Note for international readers: this post concerns data limits for Belgian mobile providers making this probably not very interesting if you don’t live in this small but lovely country. You are however free to brag in the comments on how cheap your data traffic is, as that will probably be the case.
Updated 28-8-2010 due to new Base surf-5 changes.
I’ve heard good things about Mobile Vikings lately. That they offer cheap data access for your smartphone for example. And they have a cool sounding name. I’m with the lads from Base myself and quite pleased with their service and pricing so far. But since the Mobile Vikings are actually using the Base network, I thought it was worth checking out who of the two is the cheapest and if it would be worth switching.
Comparing cellphone providers is always a bitch. So I’m keeping it simple here. I’m only looking at the costs for data traffic. Costs for text messages and phone calls are simply not included. If you feel like switching you’ll have to look into that as well to see if it’s still a good thing for your personal situation. For the iPad or netbooks some providers have specific formats which are also excluded.
There are basically two type of accounts:
- The so-called “top-up account“, where you pay up front and get a fixed volume of bandwidth to spend. If all your megabytes are used up you fall back to a basic (and usually expensive) rate. The volume only lasts a month after which not spent but paid for megabytes are lost. Yes, they are clever like that.
- The monthly fee is where you pay a fixed amount every month (hence the word “monthly”) and get a certain volume to spend on data. If you spend more, you are charged for the extra traffic on a fixed rate. This rate is usually more interesting than with the top-up accounts. Next month you start fresh again. Any bandwidth not spend is of course lost. Yes, they are also clever like that.
That roughly counts for most providers, but details may vary.
Now what did I compare?
What I wanted to know is: how much would I pay with each provider if I spend X megabyte a month.
So I slapped that in a grid calculating the price for each combination of volume in MB with each formula, going from 1 to 2500 MB. Then I added some colours to make it a bit easier to spot where you get more surfing for your buck.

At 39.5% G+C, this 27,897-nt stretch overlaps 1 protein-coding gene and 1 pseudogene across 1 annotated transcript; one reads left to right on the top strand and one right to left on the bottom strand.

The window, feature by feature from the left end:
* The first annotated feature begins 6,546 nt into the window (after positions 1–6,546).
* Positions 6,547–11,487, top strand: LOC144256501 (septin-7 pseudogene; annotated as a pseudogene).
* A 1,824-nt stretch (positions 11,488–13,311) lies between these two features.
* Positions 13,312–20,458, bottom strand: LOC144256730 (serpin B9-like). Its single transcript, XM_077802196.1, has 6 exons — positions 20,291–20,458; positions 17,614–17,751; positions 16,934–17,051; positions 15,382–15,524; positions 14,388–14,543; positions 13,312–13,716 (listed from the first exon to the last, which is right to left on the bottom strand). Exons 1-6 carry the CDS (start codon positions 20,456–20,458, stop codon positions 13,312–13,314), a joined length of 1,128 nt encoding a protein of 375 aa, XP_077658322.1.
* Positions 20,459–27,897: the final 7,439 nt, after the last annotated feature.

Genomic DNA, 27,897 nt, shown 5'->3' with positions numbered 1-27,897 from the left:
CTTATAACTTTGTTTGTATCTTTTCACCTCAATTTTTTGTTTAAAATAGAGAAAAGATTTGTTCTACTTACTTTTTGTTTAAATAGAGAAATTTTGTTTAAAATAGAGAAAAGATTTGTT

- The cheapest ones shop up in green.
- White is OK. It’s in between the cheap and expensive.
- In orange you see numbers light up that are twice as high or bigger than the cheapest calculation for that volume. You have the right to feel screwed if you’re paying that much.
(Click for a bigger view, see links further to download the spreadsheet.)
What does this pretty coloured table show us?
- What I see is that Mobile Vikings is indeed cheaper if you are a big spender (over 500 MB). Mobistar Max does well there too for volumes over 1 GB.
- If you’re surfing at no more than 10 50 MB a month, Base is the winner. That however is extremely low for a smartphone I’ve noticed. This is only good for very occasional use. Good for the occasional surf session.
- Mobistar is the best below 150 MB apparently, with Telenet and Base as a close second.
- You can also see that some formulas turn out crazy expensive at some point, so it’s better to steer away from those if you’re thinking about doing some serious surfing.
- There is no clear winner. Depending on the volume, you can end up with the best or the worst.
- Proximus is not a winner. Lot’s of orange over there.
- One thing I see is that’s a good thing to stick to free WiFi, as these rates aren’t cheap at all.
Take a look for yourself to see what is the best option for you depending on your monthly spending rate.
You can take a more detailed look with this PDF, the original Open Office spreadsheet or this converted online Google Docs spreadsheet. Colour coding is missing there, as that doesn’t seem to convert.
Some notes on the spreadsheet:
- The Mobile Vikings Jumbo pack isn’t in the table as it’s not interesting when looking at data only.
- For the top-up account I assumed that as soon as the volume is spent, it’s topped up again using the same fee as before. So in this scenario you never pay the more expensive base rates charged per megabyte.
- The lowest value is checked with a margin of 0.1 cent. That way Proximus doesn’t end up being the cheapest with their sneaky x,99 rates just by a single cent.
- Pricing info came from the Base, Mobile Vikings, Telenet, Mobistar and Proximus websites of course.
Photo by svet, cc-licensed.